The U.S. House of Representatives Transportation and Infrastructure Committee advanced H.R. 3935, the Securing Growth and Robust Leadership in American Aviation Act, by a unanimous bipartisan 63-0 vote. H.R. 3935 still needs approval by the entire House before it moves to the Senate. The bill was introduced on June 9th and was passed by the committee on June 14th.
“This bipartisan bill is critical to America’s global leadership in aviation, to our economy and millions of jobs, and to making the entire system safer and more efficient for all users and the traveling public,” said Chairman Sam Graves. “From the first ever GA title in an FAA reauthorization, to measures broadening the pipeline of future aviation professionals, to the needed investments in the system’s infrastructure and more, this bill will help secure the United States’ position as the gold standard in aviation safety and innovation. I appreciate the work of all Committee members in developing this bill and considering it, along with over 100 amendments, over the last two days. I now look forward to moving this bill through the House of Representatives in the coming weeks and getting a reauthorization across the finish line before the current law expires in September.”
The U.S. Senate recently introduced their version of the legislation, S. 1939, the FAA Reauthorization Act of 2023. The goal of the Act to ensure the United States has safe, reliable and resilient air travel, stronger consumer protections for the flying public, advanced research in aviation innovation and a modernized national airspace system to maintain the gold standard in aviation safety for years to come.
The Senate’s version of the Act contained a provision that would provide the Federal Aviation Administration with authority to fine for violations of the use of C-UAS detection and mitigation equipment that impact the safety of the national airspace.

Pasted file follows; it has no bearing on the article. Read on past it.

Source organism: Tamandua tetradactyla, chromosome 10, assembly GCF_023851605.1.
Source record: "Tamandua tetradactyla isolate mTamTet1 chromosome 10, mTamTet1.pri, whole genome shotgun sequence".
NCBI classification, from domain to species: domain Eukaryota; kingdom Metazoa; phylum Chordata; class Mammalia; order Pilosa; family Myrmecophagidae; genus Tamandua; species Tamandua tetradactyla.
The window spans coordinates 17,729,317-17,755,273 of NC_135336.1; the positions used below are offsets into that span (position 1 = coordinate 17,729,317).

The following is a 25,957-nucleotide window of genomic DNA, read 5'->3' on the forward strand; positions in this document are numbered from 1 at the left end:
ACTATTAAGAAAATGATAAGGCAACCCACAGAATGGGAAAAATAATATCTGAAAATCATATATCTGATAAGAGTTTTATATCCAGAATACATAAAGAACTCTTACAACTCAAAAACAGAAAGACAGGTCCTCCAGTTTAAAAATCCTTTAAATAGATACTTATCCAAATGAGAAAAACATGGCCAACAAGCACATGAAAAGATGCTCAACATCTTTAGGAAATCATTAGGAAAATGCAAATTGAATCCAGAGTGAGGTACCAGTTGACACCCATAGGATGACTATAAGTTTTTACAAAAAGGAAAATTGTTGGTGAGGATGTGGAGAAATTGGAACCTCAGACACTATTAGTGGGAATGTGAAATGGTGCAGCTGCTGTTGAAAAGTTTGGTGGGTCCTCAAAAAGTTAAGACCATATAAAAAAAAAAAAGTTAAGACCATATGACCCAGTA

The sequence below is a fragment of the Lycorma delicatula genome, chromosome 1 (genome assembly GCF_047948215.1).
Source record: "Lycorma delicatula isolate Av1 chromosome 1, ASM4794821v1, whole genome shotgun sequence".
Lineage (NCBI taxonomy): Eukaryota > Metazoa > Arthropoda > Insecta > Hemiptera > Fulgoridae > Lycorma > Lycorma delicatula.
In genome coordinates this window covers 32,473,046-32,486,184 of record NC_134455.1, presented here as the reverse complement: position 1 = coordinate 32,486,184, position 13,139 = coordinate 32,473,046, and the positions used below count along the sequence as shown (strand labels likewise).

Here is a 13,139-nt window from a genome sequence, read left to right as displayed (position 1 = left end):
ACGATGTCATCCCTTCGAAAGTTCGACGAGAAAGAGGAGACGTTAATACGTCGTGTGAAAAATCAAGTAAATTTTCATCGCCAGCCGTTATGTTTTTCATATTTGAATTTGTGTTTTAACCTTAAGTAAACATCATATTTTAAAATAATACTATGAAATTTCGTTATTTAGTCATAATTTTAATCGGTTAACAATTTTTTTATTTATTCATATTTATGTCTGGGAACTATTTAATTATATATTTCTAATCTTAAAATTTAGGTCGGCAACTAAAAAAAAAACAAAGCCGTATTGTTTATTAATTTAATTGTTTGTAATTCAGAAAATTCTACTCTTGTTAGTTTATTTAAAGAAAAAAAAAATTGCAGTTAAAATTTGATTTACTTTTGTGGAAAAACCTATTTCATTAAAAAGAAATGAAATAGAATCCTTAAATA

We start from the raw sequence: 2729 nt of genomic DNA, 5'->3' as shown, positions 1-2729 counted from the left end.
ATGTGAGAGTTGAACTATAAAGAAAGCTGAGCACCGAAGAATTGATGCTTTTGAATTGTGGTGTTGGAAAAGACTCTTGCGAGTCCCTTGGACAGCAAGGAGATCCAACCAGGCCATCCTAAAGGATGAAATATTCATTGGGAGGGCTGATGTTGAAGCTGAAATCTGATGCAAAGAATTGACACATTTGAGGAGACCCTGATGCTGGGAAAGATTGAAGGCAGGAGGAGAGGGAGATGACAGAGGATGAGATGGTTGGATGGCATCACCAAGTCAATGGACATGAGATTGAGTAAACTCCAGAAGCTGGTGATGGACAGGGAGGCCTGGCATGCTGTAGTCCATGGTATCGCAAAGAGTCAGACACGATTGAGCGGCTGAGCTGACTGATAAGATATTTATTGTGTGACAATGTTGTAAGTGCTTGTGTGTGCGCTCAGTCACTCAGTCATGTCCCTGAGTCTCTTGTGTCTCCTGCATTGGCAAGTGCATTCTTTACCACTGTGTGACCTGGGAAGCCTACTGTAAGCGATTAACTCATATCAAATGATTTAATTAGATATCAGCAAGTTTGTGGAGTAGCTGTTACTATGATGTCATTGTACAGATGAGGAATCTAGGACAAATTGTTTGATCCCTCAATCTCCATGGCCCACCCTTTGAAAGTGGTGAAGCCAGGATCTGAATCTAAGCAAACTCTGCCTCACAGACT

“When we fly we expect to get where we’re going, safely, at a reasonable cost. But with mass flight cancellations, runway near-misses, and skyrocketing prices, Americans are getting frustrated,” said Sen. Maria Cantwell. “The bipartisan FAA Reauthorization Act will help get the air travel system soaring again by improving safety and service. The bill provides funding for the latest safety technology on runways, and to hire more air traffic controllers, pilots, and mechanics. The bill also sets the first-ever clear ticket refund standards for delayed flights and will penalize airlines that sell tickets on flights that they don’t have the staff or technology to operate. I look forward to moving the legislation through the Committee.”
Both the House and Senate appear to be on a productive path forward, but much work must be done before the Act becomes law. The work in Congress over the Summer of 2023 and the eventual passage of the Act will set the stage for crewed and uncrewed aviation in the United States for years to come.
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Post Image- Aerial view of Washington Reagan National Airport (DCA) (Image Credit: Adobe Stock by Simon)